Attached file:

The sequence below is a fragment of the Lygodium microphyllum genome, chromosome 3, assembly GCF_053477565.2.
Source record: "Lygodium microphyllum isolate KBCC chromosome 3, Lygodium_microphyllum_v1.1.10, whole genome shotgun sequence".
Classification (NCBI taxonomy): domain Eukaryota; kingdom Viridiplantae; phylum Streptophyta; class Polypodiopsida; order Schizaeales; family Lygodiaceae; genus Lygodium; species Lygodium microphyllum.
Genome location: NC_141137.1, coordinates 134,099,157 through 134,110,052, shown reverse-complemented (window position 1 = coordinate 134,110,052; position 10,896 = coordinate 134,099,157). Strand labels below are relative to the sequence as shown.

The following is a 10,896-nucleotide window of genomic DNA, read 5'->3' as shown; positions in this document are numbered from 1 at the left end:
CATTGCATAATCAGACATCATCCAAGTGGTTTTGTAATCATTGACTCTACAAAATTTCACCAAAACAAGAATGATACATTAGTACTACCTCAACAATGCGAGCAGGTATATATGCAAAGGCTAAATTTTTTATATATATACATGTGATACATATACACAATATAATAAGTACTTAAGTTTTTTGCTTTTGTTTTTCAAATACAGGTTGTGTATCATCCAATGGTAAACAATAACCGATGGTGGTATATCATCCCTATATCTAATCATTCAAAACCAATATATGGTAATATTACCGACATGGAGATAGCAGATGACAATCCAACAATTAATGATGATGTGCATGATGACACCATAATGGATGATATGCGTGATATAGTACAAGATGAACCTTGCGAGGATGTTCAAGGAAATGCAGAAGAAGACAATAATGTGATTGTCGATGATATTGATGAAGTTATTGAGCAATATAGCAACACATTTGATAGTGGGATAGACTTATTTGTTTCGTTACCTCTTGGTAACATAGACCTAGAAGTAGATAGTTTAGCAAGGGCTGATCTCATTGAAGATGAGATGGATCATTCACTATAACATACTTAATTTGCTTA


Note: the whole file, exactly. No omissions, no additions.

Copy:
The sequence below is a fragment of the Lygodium microphyllum genome, chromosome 3, assembly GCF_053477565.2.
Source record: "Lygodium microphyllum isolate KBCC chromosome 3, Lygodium_microphyllum_v1.1.10, whole genome shotgun sequence".
Classification (NCBI taxonomy): domain Eukaryota; kingdom Viridiplantae; phylum Streptophyta; class Polypodiopsida; order Schizaeales; family Lygodiaceae; genus Lygodium; species Lygodium microphyllum.
Genome location: NC_141137.1, coordinates 134,099,157 through 134,110,052, shown reverse-complemented (window position 1 = coordinate 134,110,052; position 10,896 = coordinate 134,099,157). Strand labels below are relative to the sequence as shown.

The following is a 10,896-nucleotide window of genomic DNA, read 5'->3' as shown; positions in this document are numbered from 1 at the left end:
CATTGCATAATCAGACATCATCCAAGTGGTTTTGTAATCATTGACTCTACAAAATTTCACCAAAACAAGAATGATACATTAGTACTACCTCAACAATGCGAGCAGGTATATATGCAAAGGCTAAATTTTTTATATATATACATGTGATACATATACACAATATAATAAGTACTTAAGTTTTTTGCTTTTGTTTTTCAAATACAGGTTGTGTATCATCCAATGGTAAACAATAACCGATGGTGGTATATCATCCCTATATCTAATCATTCAAAACCAATATATGGTAATATTACCGACATGGAGATAGCAGATGACAATCCAACAATTAATGATGATGTGCATGATGACACCATAATGGATGATATGCGTGATATAGTACAAGATGAACCTTGCGAGGATGTTCAAGGAAATGCAGAAGAAGACAATAATGTGATTGTCGATGATATTGATGAAGTTATTGAGCAATATAGCAACACATTTGATAGTGGGATAGACTTATTTGTTTCGTTACCTCTTGGTAACATAGACCTAGAAGTAGATAGTTTAGCAAGGGCTGATCTCATTGAAGATGAGATGGATCATTCACTATAACATACTTAATTTGCTTA